Empirically Testing Predictions of an Attrition Warfare Model for the War in Ukraine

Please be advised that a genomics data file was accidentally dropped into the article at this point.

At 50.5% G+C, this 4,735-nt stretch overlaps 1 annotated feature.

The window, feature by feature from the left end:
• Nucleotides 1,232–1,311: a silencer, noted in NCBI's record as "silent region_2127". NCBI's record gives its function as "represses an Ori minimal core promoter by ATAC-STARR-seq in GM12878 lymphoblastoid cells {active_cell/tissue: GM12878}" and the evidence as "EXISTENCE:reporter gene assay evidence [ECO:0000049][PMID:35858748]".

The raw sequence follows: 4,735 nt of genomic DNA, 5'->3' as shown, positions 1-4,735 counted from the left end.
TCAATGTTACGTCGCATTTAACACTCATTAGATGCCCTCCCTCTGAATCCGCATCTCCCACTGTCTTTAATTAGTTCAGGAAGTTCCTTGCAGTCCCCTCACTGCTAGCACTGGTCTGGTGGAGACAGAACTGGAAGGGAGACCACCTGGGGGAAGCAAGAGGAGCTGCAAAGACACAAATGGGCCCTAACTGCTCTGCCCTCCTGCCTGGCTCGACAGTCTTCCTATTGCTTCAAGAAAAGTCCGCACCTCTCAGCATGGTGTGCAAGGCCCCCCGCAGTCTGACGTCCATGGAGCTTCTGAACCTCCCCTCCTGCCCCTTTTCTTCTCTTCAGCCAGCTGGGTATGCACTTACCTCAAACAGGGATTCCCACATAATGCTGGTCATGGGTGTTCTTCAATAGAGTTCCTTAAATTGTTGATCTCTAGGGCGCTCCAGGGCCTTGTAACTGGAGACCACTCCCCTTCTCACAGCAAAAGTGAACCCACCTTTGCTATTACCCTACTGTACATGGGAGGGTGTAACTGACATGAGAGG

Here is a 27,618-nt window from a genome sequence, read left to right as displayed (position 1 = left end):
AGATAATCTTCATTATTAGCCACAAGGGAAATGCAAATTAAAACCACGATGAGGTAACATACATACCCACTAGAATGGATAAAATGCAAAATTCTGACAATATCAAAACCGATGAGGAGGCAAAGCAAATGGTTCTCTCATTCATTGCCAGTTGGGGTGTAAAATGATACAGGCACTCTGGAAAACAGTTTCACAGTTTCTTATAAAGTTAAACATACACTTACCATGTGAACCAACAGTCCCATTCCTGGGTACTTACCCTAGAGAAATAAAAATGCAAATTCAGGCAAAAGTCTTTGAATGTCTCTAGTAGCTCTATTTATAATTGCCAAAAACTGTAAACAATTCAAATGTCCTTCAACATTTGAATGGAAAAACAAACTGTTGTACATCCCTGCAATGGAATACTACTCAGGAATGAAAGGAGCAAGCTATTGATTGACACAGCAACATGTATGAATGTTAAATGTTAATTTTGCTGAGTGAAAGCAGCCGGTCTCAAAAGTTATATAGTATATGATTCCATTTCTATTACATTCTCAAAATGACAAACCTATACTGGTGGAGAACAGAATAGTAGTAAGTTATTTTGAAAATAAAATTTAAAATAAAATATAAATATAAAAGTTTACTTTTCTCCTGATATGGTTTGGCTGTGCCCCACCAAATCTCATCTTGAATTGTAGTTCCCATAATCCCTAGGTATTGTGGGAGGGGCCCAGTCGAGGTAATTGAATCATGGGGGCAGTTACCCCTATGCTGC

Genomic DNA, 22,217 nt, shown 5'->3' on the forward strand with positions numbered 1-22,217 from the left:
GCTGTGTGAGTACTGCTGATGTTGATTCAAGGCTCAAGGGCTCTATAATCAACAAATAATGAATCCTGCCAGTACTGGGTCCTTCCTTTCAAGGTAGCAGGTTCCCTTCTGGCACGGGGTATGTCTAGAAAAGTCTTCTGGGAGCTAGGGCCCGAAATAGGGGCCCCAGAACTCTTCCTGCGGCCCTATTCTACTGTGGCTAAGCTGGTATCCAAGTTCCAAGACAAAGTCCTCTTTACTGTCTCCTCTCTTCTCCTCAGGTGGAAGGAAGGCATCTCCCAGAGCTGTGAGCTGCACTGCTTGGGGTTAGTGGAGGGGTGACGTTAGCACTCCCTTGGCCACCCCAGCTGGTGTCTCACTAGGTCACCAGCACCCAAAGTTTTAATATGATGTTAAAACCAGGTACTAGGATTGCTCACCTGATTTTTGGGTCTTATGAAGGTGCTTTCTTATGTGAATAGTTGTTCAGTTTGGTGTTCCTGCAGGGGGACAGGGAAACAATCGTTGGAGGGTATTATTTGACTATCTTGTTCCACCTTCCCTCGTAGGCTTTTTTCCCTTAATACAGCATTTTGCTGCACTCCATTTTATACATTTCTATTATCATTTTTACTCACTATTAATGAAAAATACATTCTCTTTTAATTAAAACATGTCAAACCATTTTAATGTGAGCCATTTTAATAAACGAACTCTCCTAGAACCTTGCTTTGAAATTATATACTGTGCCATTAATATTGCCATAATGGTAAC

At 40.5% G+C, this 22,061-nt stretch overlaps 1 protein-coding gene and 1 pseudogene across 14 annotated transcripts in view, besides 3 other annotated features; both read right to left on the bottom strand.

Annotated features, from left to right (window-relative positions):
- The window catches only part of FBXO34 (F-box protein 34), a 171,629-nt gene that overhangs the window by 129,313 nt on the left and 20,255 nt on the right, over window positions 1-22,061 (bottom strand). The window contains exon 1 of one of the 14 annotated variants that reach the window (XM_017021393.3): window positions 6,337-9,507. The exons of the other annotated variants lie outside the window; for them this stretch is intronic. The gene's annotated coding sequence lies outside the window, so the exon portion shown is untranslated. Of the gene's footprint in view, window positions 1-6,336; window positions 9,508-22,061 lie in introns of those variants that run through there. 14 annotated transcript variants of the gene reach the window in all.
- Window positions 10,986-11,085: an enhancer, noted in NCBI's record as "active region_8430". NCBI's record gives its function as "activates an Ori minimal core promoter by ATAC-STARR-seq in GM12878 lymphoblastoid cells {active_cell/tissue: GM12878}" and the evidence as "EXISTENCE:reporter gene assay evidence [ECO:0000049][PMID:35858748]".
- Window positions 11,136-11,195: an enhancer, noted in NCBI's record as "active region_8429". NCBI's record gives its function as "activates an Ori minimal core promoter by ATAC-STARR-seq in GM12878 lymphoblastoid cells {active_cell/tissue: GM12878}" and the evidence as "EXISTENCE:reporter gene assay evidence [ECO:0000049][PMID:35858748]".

The goal of this study is to empirically test hypotheses about wars of attrition by evaluating their predictions for the conflict in Ukraine. Evaluation will occur after the war is over and authoritative data sources become available for analysis. This pre-registration document presents two quantitative hypotheses that make opposite predictions about the course of the War in Ukraine: (1) the Economic Power hypothesis, which predicts a win for Ukraine and (2) the Casualties Rates hypothesis, which predicts a win for Russia. Additionally, I consider an alternative hypothesis, according to which the outcome will be determined by random unforeseen events. The document includes four main parts: 1. An introduction providing the conceptual background and the rationale for this study. 2. The mathematical framework and a computational model that incorporates both Economic Power and Casualties Rates hypotheses as special cases. 3. An analysis plan that defines model outputs (what is predicted) and model inputs (parameter values and initial conditions), which need to be estimated from data. 4. An interim assessment (as of Summer 2023) using non-authoritative sources illustrating how, after the end of the war, input parameters will be estimated and the accuracy of predictions assessed. At the time of pre-registration (November 2023) the conflict is still unresolved. Neither side has made significant territorial gains for over a year (since the late Fall of 2022). Furthermore, no authoritative source for data, needed to accurately estimate inputs, is currently available. Estimates published in the press differ wildly depending on the source. As a consequence, the alternative predictions discussed in the interim assessment should not be taken as predicting the future course of the conflict. They instead are meant to demonstrate how these specific scientific hypotheses about war dynamics will be assessed after the war concludes.